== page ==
It seems the media at large are taking the word diversity and concluding it relates solely to ethnicity and gender. There’s not enough diversity at the BAFTA’s. There’s not enough people of colour, there’s not enough women. The topic of inclusion has become the “in thing”, the hot take- but where does disability feature. There’s not even a mention.

There are several articles circulating the web which present the speeches of Joaquin Phoenix, Prince William and Rebel Wilson as rightly highlighting the issue of a lack of diversity at the BAFTA’s. But a quick Ctrl+F search for the word “disability” brings up 0 results. It’s a non topic, left off the list. I ask, how can that be right in 2020?

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Orator’s of widely reported speeches at this year’s BAFTA’s

The BBC lead with this (see below) at the start of an article entitled ‘Bafta Film Awards 2020: 10 things we learned at the ceremony’. I learnt one thing. Disability couldn’t be found for trying.

The Bafta nominations have been criticised for the serious lack of diversity. All the acting nominees this year were white, while no female directors have now been nominated since 2013. It “simply cannot be right in this day and age” to still be talking about diversity, said the Duke of Cambridge, while Joker star and best actor winner Joaquin Phoenix took aim at “systemic racism” in the film industry. Rebel Wilson flew the flag for the lack of female directors, saying of the all-male nominees: “I don’t think I could do what they do, honestly, I just don’t have the balls.”Introduction to the BBC article

Have you noted the keywords? White. Female. Systemic Racism. Female. All-Male. Balls. If you’re going to start flinging around terms like diversity, be clear that you’re only picking a few choice issues to focus on. Even worse, if you’re going to list them, like South Korean Director Bong Joon Ho, make sure you don’t leave any out. It’s ironic that when the words diversity and inclusion are paired together as they often are, so many exclude disability as even being on the table for discussion.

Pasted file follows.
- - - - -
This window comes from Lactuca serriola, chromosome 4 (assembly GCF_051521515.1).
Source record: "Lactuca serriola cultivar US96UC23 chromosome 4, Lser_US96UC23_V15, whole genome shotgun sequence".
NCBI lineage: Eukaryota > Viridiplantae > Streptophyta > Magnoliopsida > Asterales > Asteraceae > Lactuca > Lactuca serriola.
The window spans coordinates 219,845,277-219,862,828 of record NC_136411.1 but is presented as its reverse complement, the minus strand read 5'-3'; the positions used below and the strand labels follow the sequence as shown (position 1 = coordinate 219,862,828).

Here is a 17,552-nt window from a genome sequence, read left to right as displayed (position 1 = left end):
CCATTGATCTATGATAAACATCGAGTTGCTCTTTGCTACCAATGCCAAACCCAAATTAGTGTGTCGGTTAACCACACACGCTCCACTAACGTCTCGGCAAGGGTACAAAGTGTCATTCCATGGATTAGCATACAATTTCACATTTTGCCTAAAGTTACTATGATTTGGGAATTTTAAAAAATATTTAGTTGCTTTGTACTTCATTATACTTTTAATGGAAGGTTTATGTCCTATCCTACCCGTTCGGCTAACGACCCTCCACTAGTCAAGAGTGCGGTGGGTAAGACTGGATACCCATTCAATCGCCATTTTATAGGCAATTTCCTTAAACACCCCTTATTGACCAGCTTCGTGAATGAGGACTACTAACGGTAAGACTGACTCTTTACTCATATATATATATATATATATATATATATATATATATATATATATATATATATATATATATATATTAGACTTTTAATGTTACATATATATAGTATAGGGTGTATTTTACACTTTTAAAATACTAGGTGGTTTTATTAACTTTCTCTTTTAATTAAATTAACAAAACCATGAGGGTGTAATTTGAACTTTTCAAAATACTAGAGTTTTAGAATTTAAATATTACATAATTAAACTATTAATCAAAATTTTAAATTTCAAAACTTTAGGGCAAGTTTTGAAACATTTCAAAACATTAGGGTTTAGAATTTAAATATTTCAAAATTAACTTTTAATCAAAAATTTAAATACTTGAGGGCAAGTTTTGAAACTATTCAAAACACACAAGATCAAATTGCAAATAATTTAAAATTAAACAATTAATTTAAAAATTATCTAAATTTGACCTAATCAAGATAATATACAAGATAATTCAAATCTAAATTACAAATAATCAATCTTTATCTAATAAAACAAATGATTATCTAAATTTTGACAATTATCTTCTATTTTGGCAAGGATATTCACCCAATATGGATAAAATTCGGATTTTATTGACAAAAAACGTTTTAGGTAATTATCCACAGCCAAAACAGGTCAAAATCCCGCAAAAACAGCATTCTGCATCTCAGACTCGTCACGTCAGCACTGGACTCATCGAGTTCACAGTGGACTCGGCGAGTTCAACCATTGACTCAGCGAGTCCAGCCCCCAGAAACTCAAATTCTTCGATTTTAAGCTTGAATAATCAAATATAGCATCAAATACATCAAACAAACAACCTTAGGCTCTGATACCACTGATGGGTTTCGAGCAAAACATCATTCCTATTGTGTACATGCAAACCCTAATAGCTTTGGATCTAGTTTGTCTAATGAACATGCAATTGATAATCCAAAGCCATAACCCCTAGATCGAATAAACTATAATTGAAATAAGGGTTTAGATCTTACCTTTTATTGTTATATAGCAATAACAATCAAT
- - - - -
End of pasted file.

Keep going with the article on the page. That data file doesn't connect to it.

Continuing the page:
“From the various efforts we’ve been putting in, we will arrive where we do have diversity in this industry, whether it’s about gender, sexuality or people of colour.”Bong Joon Ho on diversity in the film industry

Thankfully, I’m not alone in picking up on the glaring omission. Below is just a flavour of the views expressed on Twitter on the invisibility of disability:

When was the last time you saw a disabled protagonist (portrayed by a disabled actor or actress)? It’s a tricky question to answer. Or indeed, made note of a disabled director, writer, or producer? Chances are it’s not at this year’s BAFTA’s. We should be giving thought to these questions just as much as the ones highlighted by the media about gender and ethnicity in recent days.

This video perfectly illustrates just how big misconceptions of the disabled community (in the film industry and generally) still are within the media. Sadly the media, so ingrained in our subconscious, is often the only way that those without any lived experience or personal connections can experience and learn about disability. Work still needs to be done to change perceptions and recognise disabling barriers, but if the work of the talented team at DANC – Disabled Artists Networking Community is anything to go by, we just need to spread the word.

This post was originally published on 5th February 2020 by one of our Volunteer Support Workers, Alex Foster on her blog ‘Tales From The Chair’:

To find out more about our training delivery at Toucan Diversity check us out: Disability Equality Training & Disability Awareness Training

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